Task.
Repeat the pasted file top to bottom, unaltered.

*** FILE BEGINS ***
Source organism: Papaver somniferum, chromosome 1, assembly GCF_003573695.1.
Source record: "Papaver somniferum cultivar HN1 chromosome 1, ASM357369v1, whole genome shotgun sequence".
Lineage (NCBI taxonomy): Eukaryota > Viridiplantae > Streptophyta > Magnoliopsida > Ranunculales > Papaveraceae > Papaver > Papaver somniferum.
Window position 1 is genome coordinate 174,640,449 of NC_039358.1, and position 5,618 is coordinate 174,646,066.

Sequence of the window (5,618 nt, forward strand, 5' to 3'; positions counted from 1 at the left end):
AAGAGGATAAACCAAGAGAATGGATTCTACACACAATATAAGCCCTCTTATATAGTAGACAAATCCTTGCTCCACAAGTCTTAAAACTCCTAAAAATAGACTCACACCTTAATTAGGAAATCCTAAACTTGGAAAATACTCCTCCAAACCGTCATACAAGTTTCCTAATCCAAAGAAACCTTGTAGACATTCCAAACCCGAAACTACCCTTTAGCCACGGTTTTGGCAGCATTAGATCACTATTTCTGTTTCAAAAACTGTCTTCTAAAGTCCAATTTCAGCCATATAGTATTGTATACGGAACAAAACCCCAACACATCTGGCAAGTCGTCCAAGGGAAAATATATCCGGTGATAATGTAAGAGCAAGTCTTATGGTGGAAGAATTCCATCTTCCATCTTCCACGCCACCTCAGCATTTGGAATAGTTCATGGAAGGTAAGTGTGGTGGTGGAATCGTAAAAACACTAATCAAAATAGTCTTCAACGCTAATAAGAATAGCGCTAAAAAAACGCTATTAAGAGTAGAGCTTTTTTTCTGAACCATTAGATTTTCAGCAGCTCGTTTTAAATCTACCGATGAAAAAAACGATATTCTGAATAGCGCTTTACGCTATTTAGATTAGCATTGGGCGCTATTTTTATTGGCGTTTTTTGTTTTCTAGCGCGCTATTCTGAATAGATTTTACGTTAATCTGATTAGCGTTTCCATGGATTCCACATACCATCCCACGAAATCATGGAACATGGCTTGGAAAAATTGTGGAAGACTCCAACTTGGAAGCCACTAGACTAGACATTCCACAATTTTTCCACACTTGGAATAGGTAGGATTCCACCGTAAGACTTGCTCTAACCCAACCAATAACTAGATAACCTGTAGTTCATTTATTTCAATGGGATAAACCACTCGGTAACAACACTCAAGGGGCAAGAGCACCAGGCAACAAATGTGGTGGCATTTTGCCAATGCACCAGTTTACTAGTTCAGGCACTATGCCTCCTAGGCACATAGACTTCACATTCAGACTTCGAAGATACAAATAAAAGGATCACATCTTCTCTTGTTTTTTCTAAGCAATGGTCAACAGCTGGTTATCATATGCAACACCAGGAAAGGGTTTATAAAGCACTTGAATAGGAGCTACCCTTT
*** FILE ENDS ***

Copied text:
Source organism: Papaver somniferum, chromosome 1, assembly GCF_003573695.1.
Source record: "Papaver somniferum cultivar HN1 chromosome 1, ASM357369v1, whole genome shotgun sequence".
Lineage (NCBI taxonomy): Eukaryota > Viridiplantae > Streptophyta > Magnoliopsida > Ranunculales > Papaveraceae > Papaver > Papaver somniferum.
Window position 1 is genome coordinate 174,640,449 of NC_039358.1, and position 5,618 is coordinate 174,646,066.

Sequence of the window (5,618 nt, forward strand, 5' to 3'; positions counted from 1 at the left end):
AAGAGGATAAACCAAGAGAATGGATTCTACACACAATATAAGCCCTCTTATATAGTAGACAAATCCTTGCTCCACAAGTCTTAAAACTCCTAAAAATAGACTCACACCTTAATTAGGAAATCCTAAACTTGGAAAATACTCCTCCAAACCGTCATACAAGTTTCCTAATCCAAAGAAACCTTGTAGACATTCCAAACCCGAAACTACCCTTTAGCCACGGTTTTGGCAGCATTAGATCACTATTTCTGTTTCAAAAACTGTCTTCTAAAGTCCAATTTCAGCCATATAGTATTGTATACGGAACAAAACCCCAACACATCTGGCAAGTCGTCCAAGGGAAAATATATCCGGTGATAATGTAAGAGCAAGTCTTATGGTGGAAGAATTCCATCTTCCATCTTCCACGCCACCTCAGCATTTGGAATAGTTCATGGAAGGTAAGTGTGGTGGTGGAATCGTAAAAACACTAATCAAAATAGTCTTCAACGCTAATAAGAATAGCGCTAAAAAAACGCTATTAAGAGTAGAGCTTTTTTTCTGAACCATTAGATTTTCAGCAGCTCGTTTTAAATCTACCGATGAAAAAAACGATATTCTGAATAGCGCTTTACGCTATTTAGATTAGCATTGGGCGCTATTTTTATTGGCGTTTTTTGTTTTCTAGCGCGCTATTCTGAATAGATTTTACGTTAATCTGATTAGCGTTTCCATGGATTCCACATACCATCCCACGAAATCATGGAACATGGCTTGGAAAAATTGTGGAAGACTCCAACTTGGAAGCCACTAGACTAGACATTCCACAATTTTTCCACACTTGGAATAGGTAGGATTCCACCGTAAGACTTGCTCTAACCCAACCAATAACTAGATAACCTGTAGTTCATTTATTTCAATGGGATAAACCACTCGGTAACAACACTCAAGGGGCAAGAGCACCAGGCAACAAATGTGGTGGCATTTTGCCAATGCACCAGTTTACTAGTTCAGGCACTATGCCTCCTAGGCACATAGACTTCACATTCAGACTTCGAAGATACAAATAAAAGGATCACATCTTCTCTTGTTTTTTCTAAGCAATGGTCAACAGCTGGTTATCATATGCAACACCAGGAAAGGGTTTATAAAGCACTTGAATAGGAGCTACCCTTT